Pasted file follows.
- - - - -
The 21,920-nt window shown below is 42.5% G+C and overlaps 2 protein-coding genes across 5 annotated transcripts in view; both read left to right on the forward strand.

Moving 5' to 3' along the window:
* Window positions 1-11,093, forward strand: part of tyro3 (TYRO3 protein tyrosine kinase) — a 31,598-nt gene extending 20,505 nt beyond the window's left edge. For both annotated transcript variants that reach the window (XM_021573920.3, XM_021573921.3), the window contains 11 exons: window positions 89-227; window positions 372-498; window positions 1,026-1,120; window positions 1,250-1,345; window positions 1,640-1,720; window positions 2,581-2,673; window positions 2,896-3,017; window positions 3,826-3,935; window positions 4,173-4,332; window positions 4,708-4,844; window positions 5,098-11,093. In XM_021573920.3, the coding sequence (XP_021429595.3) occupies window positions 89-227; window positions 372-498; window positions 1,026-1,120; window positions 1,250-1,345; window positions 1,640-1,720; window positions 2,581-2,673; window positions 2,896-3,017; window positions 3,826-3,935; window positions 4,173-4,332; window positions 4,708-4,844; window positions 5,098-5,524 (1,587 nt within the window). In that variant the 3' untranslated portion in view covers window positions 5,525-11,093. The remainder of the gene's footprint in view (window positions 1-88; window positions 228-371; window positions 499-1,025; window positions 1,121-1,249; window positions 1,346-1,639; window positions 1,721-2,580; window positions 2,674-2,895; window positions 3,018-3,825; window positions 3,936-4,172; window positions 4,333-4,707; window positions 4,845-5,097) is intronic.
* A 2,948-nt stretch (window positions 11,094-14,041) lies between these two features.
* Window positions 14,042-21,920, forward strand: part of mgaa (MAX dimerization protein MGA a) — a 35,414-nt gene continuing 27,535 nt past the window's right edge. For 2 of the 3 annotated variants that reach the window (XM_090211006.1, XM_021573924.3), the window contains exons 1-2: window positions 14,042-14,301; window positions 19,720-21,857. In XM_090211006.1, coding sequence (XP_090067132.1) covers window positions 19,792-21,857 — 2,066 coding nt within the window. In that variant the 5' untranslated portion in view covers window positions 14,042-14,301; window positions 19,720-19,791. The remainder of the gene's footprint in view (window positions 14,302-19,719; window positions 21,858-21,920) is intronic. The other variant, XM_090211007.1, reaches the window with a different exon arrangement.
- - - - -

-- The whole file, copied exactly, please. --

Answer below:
The 21,920-nt window shown below is 42.5% G+C and overlaps 2 protein-coding genes across 5 annotated transcripts in view; both read left to right on the forward strand.

Moving 5' to 3' along the window:
* Window positions 1-11,093, forward strand: part of tyro3 (TYRO3 protein tyrosine kinase) — a 31,598-nt gene extending 20,505 nt beyond the window's left edge. For both annotated transcript variants that reach the window (XM_021573920.3, XM_021573921.3), the window contains 11 exons: window positions 89-227; window positions 372-498; window positions 1,026-1,120; window positions 1,250-1,345; window positions 1,640-1,720; window positions 2,581-2,673; window positions 2,896-3,017; window positions 3,826-3,935; window positions 4,173-4,332; window positions 4,708-4,844; window positions 5,098-11,093. In XM_021573920.3, the coding sequence (XP_021429595.3) occupies window positions 89-227; window positions 372-498; window positions 1,026-1,120; window positions 1,250-1,345; window positions 1,640-1,720; window positions 2,581-2,673; window positions 2,896-3,017; window positions 3,826-3,935; window positions 4,173-4,332; window positions 4,708-4,844; window positions 5,098-5,524 (1,587 nt within the window). In that variant the 3' untranslated portion in view covers window positions 5,525-11,093. The remainder of the gene's footprint in view (window positions 1-88; window positions 228-371; window positions 499-1,025; window positions 1,121-1,249; window positions 1,346-1,639; window positions 1,721-2,580; window positions 2,674-2,895; window positions 3,018-3,825; window positions 3,936-4,172; window positions 4,333-4,707; window positions 4,845-5,097) is intronic.
* A 2,948-nt stretch (window positions 11,094-14,041) lies between these two features.
* Window positions 14,042-21,920, forward strand: part of mgaa (MAX dimerization protein MGA a) — a 35,414-nt gene continuing 27,535 nt past the window's right edge. For 2 of the 3 annotated variants that reach the window (XM_090211006.1, XM_021573924.3), the window contains exons 1-2: window positions 14,042-14,301; window positions 19,720-21,857. In XM_090211006.1, coding sequence (XP_090067132.1) covers window positions 19,792-21,857 — 2,066 coding nt within the window. In that variant the 5' untranslated portion in view covers window positions 14,042-14,301; window positions 19,720-19,791. The remainder of the gene's footprint in view (window positions 14,302-19,719; window positions 21,858-21,920) is intronic. The other variant, XM_090211007.1, reaches the window with a different exon arrangement.